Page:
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Augmented Reality For Museum Artifacts Visualization

Augmented Reality For Museum Artifacts Visualization

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Published by ijcsis
Recently, advances in computer graphics and interactive techniques have increased the visual quality and field of Augmented Reality (AR) applications. Research into indoor exhibition systems associated with the use of AR technologies is getting general. This project describes an AR based system for overlaying computer generated information on the real world where museum artifacts are digitized in this project and superimposed in real scene. Furthermore, this project also presents the information of the artifacts in virtual form. 3D models are created and rendered in an AR environment providing an opportunity for museum visitors to visualize virtual artifacts in the context of other contextual information.
Recently, advances in computer graphics and interactive techniques have increased the visual quality and field of Augmented Reality (AR) applications. Research into indoor exhibition systems associated with the use of AR technologies is getting general. This project describes an AR based system for overlaying computer generated information on the real world where museum artifacts are digitized in this project and superimposed in real scene. Furthermore, this project also presents the information of the artifacts in virtual form. 3D models are created and rendered in an AR environment providing an opportunity for museum visitors to visualize virtual artifacts in the context of other contextual information.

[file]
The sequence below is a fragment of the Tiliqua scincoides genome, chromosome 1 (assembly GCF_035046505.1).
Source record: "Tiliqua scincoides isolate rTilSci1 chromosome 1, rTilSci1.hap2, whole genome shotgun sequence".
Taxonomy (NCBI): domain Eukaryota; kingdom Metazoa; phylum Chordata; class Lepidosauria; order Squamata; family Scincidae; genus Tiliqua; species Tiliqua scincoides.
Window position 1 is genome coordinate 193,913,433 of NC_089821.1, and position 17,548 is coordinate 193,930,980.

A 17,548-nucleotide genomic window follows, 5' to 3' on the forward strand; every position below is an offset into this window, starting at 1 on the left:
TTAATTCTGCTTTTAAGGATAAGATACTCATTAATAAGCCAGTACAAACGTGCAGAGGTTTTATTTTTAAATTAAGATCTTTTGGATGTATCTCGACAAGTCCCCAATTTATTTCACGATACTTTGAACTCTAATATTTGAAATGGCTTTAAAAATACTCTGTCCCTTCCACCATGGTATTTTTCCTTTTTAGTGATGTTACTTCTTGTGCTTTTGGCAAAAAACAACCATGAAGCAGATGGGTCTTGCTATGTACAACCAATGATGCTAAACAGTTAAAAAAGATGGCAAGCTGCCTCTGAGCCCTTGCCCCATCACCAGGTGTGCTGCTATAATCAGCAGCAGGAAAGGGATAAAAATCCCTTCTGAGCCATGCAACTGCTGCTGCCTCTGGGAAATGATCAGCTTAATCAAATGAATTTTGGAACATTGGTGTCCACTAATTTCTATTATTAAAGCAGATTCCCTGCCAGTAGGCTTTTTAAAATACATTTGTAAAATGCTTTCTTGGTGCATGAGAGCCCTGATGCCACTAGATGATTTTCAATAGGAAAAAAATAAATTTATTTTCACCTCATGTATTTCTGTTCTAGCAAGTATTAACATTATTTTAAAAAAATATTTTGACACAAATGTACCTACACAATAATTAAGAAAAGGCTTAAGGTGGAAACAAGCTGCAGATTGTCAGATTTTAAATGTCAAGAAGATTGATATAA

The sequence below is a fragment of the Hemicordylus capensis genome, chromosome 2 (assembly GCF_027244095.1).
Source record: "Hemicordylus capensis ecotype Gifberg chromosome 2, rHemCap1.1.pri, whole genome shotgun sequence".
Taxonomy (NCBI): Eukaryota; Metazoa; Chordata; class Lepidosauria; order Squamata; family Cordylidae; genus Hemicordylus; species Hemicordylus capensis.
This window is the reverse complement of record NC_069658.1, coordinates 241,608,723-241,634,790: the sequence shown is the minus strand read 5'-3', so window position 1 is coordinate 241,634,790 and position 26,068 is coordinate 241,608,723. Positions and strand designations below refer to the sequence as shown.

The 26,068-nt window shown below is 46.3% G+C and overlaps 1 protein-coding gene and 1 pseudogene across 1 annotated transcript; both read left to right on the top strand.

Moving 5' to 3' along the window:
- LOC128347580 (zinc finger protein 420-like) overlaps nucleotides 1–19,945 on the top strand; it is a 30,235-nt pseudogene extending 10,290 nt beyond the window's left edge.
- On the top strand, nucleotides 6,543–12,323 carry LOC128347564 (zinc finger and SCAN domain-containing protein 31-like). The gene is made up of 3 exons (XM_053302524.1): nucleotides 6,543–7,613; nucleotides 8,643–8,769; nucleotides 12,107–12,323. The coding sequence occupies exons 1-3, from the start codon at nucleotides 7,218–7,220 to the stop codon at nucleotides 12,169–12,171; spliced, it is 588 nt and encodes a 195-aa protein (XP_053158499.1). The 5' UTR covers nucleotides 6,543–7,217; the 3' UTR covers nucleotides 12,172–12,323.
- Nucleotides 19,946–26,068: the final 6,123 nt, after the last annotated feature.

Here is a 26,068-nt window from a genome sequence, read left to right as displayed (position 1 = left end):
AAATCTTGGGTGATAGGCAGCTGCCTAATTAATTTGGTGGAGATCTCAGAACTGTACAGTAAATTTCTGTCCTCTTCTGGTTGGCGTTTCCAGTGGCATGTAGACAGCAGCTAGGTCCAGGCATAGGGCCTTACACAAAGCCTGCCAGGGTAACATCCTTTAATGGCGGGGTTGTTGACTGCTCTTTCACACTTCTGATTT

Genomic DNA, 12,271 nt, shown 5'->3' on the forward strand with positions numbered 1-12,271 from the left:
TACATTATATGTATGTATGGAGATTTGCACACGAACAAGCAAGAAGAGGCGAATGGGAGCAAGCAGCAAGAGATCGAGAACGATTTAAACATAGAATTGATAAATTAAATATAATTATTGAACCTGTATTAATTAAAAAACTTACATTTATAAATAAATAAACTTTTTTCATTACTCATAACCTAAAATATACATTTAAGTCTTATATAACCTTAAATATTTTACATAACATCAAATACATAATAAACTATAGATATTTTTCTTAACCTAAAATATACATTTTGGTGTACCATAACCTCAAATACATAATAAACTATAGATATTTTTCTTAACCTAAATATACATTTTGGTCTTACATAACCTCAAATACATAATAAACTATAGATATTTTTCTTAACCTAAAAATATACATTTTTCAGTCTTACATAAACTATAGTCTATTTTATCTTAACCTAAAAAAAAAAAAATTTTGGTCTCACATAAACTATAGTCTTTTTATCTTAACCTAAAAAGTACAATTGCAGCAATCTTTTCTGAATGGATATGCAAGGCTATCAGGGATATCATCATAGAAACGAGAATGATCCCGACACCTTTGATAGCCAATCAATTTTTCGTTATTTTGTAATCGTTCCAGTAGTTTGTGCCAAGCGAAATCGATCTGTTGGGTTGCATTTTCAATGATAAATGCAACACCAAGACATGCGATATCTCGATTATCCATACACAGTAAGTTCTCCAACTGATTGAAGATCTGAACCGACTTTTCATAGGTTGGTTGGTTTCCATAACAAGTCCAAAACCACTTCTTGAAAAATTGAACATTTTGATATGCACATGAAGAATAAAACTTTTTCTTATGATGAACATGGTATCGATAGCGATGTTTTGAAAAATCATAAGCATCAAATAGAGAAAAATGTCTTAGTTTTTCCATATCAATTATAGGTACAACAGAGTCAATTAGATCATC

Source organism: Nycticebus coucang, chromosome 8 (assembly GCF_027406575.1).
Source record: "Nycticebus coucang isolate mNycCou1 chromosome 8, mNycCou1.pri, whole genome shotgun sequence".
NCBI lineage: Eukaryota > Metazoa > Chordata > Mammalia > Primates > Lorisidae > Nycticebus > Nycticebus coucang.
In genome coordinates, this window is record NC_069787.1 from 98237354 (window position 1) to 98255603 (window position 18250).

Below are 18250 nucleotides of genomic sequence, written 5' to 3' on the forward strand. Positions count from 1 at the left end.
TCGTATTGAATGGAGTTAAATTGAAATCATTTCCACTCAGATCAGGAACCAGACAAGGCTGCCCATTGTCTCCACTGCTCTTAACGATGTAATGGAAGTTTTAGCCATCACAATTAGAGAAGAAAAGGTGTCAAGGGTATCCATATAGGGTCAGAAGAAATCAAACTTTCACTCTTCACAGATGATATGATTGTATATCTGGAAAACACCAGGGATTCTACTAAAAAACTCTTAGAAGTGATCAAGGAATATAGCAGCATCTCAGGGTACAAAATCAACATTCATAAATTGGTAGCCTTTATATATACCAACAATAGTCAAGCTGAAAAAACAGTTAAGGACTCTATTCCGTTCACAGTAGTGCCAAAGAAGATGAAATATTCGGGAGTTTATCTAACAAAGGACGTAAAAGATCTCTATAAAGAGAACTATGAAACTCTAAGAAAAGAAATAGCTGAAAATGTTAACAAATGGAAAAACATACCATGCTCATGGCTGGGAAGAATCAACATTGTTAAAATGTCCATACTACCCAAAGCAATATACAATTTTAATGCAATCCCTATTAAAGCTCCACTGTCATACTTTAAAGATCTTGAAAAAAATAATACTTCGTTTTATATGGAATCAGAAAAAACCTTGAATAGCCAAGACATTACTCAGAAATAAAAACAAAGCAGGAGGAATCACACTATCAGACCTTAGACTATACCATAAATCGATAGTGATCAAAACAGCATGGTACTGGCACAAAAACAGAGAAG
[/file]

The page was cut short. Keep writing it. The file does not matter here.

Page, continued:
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Published by: ijcsis on Jun 05, 2011
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AUGMENTED REALITY FOR MUSEUMARTIFACTS VISUALIZATION
EDMUND NG GIAP WENGCentre of Excellence for Semantic Technology andAugmented Reality, Faculty of Cognitive Sciences andHuman Development, Universiti Malaysia Sarawak nggiapweng@yahoo.comLINA CHAI HSIAO PINGCentre of Excellence for Semantic Technology andAugmented Reality, Faculty of Cognitive Sciences andHuman Development, Universiti Malaysia Sarawak BEHRANG PARHIZKARFaculty of Information & Communication Technology,LIMKOKWING UniversityCyberjaya, Selangor, Malaysiahani.pk@limkokwing.edu.my
 
ARASH HABIBI LASHKARIFaculty of Information & Communication Technology,LIMKOKWING UniversityCyberjaya, Selangor, Malaysiaa.habibi.l@hotmail.com
ABSTRACT-